A Skald's Gladness
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"...and that," Thiodolf said, "is the reason why every sea-going knarr is called Freyja's Gift." He fell silent and bowed his head. The fires had burned low and the tables had been cleared and the people of Nyvik sat in enraptured silence.
Young Sturla accepted a filled drinking horn from his father and offered it to the skald.
"We are grateful to you, Master of Speech," he said, "for filling our hearts with such sweet wisdom."
Thiodolf accepted the horn and took a sip.
"You bless me twice, Sturla Fridtjofsen," he said. "Your thirst for Edda gladdens my heart, as does your gratitude. Drink as much as you wish and I shall be happy to keep your drinking horn filled."
Sturla bowed, thanked the skald again, and then turned to help with the task of carrying sleepy children to the longhouses to put them to bed. The other villagers offered words of thanks and appreciation to the skald before walking down the hill to their homes. Finally Thiodolf was alone with only the wind sighing in the trees and the soft sound of people talking together as they walked down the hill.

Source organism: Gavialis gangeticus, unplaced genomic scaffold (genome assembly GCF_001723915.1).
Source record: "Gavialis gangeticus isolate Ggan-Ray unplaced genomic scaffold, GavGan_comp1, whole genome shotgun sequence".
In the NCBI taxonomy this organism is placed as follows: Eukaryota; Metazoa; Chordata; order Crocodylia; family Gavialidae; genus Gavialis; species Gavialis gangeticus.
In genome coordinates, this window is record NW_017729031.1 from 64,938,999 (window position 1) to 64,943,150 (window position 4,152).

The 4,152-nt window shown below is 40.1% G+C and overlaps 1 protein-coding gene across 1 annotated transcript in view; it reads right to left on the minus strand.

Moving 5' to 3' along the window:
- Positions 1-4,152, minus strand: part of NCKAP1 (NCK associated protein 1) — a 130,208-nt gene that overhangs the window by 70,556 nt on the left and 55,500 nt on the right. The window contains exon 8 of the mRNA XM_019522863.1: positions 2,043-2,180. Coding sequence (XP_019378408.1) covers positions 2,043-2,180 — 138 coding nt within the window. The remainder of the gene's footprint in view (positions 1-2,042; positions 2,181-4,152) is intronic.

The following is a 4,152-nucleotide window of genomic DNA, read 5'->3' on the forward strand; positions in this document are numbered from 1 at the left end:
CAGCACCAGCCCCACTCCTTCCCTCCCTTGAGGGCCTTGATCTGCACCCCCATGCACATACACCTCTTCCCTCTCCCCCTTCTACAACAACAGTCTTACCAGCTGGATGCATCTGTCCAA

He stood up, took a draught from the horn, and raised the horn in salute.
"Honored ancestors," he said, "I have poured out my words as a libation. I hope that you found them pleasing." Then he, too, set his feet onto the path down the hill.
He had gone only a few paces when he paused and turned to gaze again upon the stone ship. A stillness had come over the hilltop and a deep silence. No wind fluttered the festoons and banners on the new mast. He gained the impression that he was seeing faint shadows and hearing quiet whisperings. He stood and listened until a soft breeze kissed his face and broke the spell. He raised the horn again in salute and then, with a bow to the past, he turned and set his feet firmly on the path to the future.
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Forward to Preamble to the Appendices